3 Tips For Taking Underwater Photos

Posted on: 7 May 2021


Have you been getting into underwater photography but do not like how your photos are coming out? If so, it will help to know some tips so that you can take better underwater photos. 

Take Photos At The Subject's Level

A common mistake that people make when they start taking underwater photos is that they photograph everything from the top down. You see something interesting and want to take a picture, so you take it from the depth that you are at and try to focus on the subject. This, unfortunately, leads to bad photos because the image looks flat with a cluttered background.

It will always be better to get on the same level as the subject you are taking photos for. You'll find that the background of your photograph is much more interesting, and you get a more unique angle that captures your subject. However, this should only be done if you are not causing damage to the surroundings in the reef that you are shooting in.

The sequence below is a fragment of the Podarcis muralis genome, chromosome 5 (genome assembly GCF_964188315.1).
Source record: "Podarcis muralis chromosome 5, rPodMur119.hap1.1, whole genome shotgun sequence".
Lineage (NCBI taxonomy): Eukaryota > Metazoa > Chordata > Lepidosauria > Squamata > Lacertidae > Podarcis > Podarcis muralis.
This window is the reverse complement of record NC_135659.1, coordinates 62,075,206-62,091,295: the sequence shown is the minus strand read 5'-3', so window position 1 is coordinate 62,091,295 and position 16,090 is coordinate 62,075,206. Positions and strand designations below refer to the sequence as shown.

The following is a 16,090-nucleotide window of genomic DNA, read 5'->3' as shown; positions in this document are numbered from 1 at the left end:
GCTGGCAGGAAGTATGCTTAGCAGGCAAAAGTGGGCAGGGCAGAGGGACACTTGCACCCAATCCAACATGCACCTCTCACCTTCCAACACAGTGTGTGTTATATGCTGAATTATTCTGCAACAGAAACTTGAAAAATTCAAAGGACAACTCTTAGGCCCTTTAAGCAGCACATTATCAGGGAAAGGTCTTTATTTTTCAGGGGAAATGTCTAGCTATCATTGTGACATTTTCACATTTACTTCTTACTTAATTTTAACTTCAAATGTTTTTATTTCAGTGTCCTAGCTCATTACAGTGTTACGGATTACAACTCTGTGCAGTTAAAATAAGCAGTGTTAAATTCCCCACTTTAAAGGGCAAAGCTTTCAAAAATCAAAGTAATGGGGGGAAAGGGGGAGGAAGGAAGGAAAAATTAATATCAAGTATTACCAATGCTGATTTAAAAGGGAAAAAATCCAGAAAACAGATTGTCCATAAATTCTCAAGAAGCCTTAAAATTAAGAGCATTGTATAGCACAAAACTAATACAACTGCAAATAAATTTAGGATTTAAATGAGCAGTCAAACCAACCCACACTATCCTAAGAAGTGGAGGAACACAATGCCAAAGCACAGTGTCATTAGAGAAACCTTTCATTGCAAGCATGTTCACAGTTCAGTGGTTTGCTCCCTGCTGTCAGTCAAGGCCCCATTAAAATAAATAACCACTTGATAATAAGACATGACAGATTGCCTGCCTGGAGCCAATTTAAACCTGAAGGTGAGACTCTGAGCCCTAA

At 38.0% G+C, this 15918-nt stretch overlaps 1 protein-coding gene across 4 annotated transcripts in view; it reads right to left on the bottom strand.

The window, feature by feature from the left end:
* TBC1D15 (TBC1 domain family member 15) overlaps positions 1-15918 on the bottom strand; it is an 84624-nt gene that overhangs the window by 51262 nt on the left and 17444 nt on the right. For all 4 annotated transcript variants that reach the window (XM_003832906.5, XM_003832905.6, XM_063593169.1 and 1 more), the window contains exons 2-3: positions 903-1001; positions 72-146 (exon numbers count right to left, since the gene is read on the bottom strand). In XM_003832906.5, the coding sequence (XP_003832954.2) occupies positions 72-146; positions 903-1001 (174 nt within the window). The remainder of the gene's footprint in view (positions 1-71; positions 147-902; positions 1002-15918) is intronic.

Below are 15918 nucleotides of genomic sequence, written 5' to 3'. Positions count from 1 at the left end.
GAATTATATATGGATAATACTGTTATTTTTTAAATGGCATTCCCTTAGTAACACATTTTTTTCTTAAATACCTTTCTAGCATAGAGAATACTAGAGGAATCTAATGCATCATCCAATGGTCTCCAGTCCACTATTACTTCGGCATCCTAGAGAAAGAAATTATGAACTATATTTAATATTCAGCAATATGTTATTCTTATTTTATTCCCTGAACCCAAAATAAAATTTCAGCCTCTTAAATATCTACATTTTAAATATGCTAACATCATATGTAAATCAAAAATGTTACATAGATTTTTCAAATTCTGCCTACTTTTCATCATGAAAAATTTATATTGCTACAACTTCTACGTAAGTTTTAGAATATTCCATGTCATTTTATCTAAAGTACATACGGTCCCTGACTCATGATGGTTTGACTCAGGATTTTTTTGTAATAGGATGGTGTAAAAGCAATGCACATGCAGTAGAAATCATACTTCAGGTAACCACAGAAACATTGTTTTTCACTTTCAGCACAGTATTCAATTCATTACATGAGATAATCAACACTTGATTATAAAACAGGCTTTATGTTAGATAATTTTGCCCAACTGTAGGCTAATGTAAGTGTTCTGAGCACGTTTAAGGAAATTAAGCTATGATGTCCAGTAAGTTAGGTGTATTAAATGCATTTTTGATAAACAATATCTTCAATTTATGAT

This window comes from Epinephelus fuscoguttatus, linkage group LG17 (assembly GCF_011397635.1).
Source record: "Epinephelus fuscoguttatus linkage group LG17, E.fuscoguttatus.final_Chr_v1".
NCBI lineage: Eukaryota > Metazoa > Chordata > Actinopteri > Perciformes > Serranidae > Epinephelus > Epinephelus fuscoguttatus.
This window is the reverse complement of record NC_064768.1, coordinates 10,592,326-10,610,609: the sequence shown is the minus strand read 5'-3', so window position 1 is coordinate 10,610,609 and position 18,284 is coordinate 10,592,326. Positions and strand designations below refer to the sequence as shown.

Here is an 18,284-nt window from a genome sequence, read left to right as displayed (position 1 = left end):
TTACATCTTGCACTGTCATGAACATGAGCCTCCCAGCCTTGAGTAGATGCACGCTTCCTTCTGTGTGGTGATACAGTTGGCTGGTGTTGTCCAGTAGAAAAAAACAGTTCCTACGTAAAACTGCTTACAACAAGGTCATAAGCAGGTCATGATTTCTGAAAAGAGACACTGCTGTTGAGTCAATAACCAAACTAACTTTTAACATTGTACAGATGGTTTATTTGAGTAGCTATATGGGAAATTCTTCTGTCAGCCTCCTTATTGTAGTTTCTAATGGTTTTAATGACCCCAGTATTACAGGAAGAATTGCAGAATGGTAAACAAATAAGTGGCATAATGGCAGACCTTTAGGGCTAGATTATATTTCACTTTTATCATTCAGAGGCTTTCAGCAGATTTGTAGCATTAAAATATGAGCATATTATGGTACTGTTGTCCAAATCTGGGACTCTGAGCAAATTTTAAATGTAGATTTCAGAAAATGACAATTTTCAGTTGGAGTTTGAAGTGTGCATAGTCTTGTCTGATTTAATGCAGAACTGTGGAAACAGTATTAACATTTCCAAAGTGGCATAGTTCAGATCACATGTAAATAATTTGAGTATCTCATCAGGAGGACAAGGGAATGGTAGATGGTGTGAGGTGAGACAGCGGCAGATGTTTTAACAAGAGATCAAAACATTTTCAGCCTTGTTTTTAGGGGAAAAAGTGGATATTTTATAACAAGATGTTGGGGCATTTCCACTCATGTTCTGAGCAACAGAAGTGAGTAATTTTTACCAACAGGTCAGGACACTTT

Get As Close As Possible

Another issue that people have is taking photos underwater from a distance. This can cause the subject to look dark and washed out due to being underwater, which ends up producing a photo that doesn't look great. This is one instance where zooming in on your subject is not going to work for that perfect photo. Try getting as close as possible to your subject to see what a difference it will make. Your photos will have more vivid colors with more detail since there is less water to shoot through that could be cloudy.

Frame Your Image Appropriately

You need to keep the framing of your image in mind when capturing your photos, which can be tough when you are underwater and not approaching things at the usual angles that you are used to on land. Remember the photography rule of thirds, where your subject is not perfectly center in the frame and slightly off to the side. You can also use other items underwater to frame your subject. Peering over some plants to take a photo is going to look much more interesting than just having the subject without any items that surround it. It can also help to use leading lines to draw your viewer to the subject of the frame. While they are difficult to find underwater, they can make a big difference when capturing photos. 

For more tips, contact a local professional underwater photographer.